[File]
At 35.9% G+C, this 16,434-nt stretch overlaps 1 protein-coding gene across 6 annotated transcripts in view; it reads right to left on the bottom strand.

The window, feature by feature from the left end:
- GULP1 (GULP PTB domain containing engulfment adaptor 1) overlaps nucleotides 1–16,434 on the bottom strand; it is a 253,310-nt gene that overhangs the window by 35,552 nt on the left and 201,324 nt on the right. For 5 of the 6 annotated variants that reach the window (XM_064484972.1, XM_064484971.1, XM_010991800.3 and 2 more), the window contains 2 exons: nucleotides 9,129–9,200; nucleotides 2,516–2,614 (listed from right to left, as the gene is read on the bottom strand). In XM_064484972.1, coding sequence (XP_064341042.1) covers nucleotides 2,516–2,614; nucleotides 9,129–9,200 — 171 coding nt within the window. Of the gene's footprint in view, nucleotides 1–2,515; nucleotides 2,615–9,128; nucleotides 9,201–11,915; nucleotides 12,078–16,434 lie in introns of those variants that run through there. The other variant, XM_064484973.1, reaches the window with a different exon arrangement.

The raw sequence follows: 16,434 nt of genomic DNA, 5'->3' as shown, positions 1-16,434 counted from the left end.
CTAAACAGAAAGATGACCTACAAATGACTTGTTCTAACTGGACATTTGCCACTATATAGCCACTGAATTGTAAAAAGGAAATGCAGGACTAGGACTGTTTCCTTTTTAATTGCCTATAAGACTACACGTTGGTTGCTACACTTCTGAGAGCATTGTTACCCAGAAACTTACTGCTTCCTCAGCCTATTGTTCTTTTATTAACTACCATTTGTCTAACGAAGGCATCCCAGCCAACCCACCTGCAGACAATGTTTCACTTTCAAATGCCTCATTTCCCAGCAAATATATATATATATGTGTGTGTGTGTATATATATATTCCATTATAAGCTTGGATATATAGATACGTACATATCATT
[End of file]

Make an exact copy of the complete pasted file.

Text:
At 35.9% G+C, this 16,434-nt stretch overlaps 1 protein-coding gene across 6 annotated transcripts in view; it reads right to left on the bottom strand.

The window, feature by feature from the left end:
- GULP1 (GULP PTB domain containing engulfment adaptor 1) overlaps nucleotides 1–16,434 on the bottom strand; it is a 253,310-nt gene that overhangs the window by 35,552 nt on the left and 201,324 nt on the right. For 5 of the 6 annotated variants that reach the window (XM_064484972.1, XM_064484971.1, XM_010991800.3 and 2 more), the window contains 2 exons: nucleotides 9,129–9,200; nucleotides 2,516–2,614 (listed from right to left, as the gene is read on the bottom strand). In XM_064484972.1, coding sequence (XP_064341042.1) covers nucleotides 2,516–2,614; nucleotides 9,129–9,200 — 171 coding nt within the window. Of the gene's footprint in view, nucleotides 1–2,515; nucleotides 2,615–9,128; nucleotides 9,201–11,915; nucleotides 12,078–16,434 lie in introns of those variants that run through there. The other variant, XM_064484973.1, reaches the window with a different exon arrangement.

The raw sequence follows: 16,434 nt of genomic DNA, 5'->3' as shown, positions 1-16,434 counted from the left end.
CTAAACAGAAAGATGACCTACAAATGACTTGTTCTAACTGGACATTTGCCACTATATAGCCACTGAATTGTAAAAAGGAAATGCAGGACTAGGACTGTTTCCTTTTTAATTGCCTATAAGACTACACGTTGGTTGCTACACTTCTGAGAGCATTGTTACCCAGAAACTTACTGCTTCCTCAGCCTATTGTTCTTTTATTAACTACCATTTGTCTAACGAAGGCATCCCAGCCAACCCACCTGCAGACAATGTTTCACTTTCAAATGCCTCATTTCCCAGCAAATATATATATATATGTGTGTGTGTGTATATATATATTCCATTATAAGCTTGGATATATAGATACGTACATATCATT